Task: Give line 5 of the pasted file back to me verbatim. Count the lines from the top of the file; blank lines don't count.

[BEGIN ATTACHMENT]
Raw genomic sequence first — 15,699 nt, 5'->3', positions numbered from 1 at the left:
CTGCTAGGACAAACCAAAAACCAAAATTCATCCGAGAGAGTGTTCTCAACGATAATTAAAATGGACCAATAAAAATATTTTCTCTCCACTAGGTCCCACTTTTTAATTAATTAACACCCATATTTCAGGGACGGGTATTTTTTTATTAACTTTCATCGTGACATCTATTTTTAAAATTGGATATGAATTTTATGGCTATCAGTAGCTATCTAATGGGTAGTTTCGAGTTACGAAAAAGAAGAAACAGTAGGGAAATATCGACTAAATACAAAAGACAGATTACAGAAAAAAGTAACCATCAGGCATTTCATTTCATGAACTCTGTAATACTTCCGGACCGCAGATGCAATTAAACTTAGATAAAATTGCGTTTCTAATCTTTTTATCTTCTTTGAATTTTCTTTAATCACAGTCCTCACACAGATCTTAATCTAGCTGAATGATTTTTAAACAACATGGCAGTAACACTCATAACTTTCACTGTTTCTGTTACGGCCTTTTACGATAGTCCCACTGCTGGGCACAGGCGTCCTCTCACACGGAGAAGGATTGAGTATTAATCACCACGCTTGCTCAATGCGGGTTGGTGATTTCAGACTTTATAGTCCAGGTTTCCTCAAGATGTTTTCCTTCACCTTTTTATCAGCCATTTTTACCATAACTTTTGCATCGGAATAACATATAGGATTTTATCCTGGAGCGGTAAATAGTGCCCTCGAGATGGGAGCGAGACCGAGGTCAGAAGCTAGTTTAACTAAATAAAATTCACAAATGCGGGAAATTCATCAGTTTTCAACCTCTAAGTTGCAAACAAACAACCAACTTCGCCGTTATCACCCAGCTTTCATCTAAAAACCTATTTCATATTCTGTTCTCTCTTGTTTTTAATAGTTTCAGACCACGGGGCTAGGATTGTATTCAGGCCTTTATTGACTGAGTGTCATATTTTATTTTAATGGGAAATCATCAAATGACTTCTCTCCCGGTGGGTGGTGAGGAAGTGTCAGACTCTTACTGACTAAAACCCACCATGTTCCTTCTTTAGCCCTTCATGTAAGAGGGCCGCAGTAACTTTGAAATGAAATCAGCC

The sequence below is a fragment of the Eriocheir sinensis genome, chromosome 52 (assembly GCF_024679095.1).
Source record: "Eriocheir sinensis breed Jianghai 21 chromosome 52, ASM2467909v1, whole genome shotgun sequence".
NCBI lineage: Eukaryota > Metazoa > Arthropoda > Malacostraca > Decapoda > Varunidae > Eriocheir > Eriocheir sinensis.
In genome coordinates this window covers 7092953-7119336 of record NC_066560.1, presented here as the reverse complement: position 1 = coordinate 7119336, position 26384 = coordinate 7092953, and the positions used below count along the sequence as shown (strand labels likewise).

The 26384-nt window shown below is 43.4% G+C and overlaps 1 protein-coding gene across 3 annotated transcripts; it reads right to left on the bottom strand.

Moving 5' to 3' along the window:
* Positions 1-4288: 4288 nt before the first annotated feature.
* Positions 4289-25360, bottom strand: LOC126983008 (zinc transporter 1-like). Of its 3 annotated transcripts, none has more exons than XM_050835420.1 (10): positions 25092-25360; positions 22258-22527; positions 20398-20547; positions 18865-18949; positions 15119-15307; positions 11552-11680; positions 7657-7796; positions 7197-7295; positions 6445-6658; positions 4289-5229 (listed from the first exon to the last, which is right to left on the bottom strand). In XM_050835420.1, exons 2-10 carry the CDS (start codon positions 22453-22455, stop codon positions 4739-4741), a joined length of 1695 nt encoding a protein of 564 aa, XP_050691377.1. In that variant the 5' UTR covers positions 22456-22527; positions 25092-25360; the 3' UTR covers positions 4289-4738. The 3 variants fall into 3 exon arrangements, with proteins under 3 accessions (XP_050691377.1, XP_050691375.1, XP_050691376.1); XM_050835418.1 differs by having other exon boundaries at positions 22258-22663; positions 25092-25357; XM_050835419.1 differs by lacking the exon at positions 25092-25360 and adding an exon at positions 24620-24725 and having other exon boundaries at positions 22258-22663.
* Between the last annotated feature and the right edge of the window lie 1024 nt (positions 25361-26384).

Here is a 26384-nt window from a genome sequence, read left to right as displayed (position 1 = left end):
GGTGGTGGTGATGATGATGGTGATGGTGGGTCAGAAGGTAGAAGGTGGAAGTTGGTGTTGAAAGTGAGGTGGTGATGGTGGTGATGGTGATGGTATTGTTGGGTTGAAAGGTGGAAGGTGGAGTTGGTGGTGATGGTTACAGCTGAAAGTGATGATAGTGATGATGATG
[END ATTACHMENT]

NCBI lineage: Eukaryota > Metazoa > Arthropoda > Malacostraca > Decapoda > Varunidae > Eriocheir > Eriocheir sinensis.